It opens up with the breath-taking One Last Time. Instantly the great bearish growl of Minelli is melodically snarling in the hug of voracious riffs and tenacious rhythms. A break in its trespass brings spicy grooves and a magnetic swagger bred in a collusion of melodic metal and heavy hard rock. As each song proves, there is an array of flavours entangled in the band’s rousing sound, each spicing united in open craft and hearty endeavour.

It is a thumping start to the album more than backed by the following Boogie Man, the track unleashing its groove from the first second and never relinquishing its lusty grip thereon in. From the earthy grumble of the bass to the voracious enterprise of the guitars, the song is a masterfully animated incitement; Minelli’s tones the ringleader to its anthemic prowess as it grabbed best track honours.

Next up, Rise brings a calmer proposition but one just as earnest in its heart and captivating in its layered dynamics building small crescendos which erupt in emotive intensity. As with all tracks, there is drama in every note and syllable which compels attention, its successor, Antagonist, just one echo in that respect. The band’s new single, it initially badgers and harries the senses before twisting into a flirtatious trespass full of unpredictability turns and stirring imagination. In a clutch of seconds it can stalk and prey on ears and within another few hug its victim with melodic caresses as it proves itself another major peak within the album.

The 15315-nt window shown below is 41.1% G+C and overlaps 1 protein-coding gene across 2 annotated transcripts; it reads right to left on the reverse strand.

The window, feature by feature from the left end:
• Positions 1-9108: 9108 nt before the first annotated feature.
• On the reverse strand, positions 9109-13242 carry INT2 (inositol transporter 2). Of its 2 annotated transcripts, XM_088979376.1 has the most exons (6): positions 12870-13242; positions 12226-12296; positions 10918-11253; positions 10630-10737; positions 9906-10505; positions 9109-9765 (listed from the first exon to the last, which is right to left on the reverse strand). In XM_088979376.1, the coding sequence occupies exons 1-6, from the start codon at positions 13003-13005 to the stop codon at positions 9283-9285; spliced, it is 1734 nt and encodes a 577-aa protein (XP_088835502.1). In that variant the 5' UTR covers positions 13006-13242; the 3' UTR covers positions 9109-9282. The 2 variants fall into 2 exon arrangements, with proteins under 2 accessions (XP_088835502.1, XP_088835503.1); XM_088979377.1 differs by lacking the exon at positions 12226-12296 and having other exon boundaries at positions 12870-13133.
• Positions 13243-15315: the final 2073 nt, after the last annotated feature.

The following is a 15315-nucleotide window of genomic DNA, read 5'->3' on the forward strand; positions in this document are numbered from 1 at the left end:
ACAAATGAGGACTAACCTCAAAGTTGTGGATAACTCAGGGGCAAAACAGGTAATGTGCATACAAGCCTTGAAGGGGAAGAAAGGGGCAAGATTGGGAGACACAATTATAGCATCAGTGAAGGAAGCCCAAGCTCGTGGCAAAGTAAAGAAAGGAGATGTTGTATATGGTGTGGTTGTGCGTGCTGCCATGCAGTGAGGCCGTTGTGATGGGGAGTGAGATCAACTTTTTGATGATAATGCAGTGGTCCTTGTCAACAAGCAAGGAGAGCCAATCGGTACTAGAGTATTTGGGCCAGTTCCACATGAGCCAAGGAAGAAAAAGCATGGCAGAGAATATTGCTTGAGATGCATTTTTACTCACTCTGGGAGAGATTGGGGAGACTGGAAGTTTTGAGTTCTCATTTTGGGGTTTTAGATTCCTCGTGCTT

The previous and lead single from Iris is the next,  Shattered Dreams igniting ears and appetite with its own tapestry of styles and textures in an inviting web bordering battlefield of enterprise while Dawn of Days in turn provides a mellower but still fiery offering with Minelli imperial, in a Rasputin way, within the enthralling wiry net of grooves and melody cast by Ruiz and Solera. The big swinging beats of Biasoli as ever provide an imposingly arousing incitement as Yamamoto’s bass springs a sweet spot hitting groove to complete the track’s manipulative persuasion.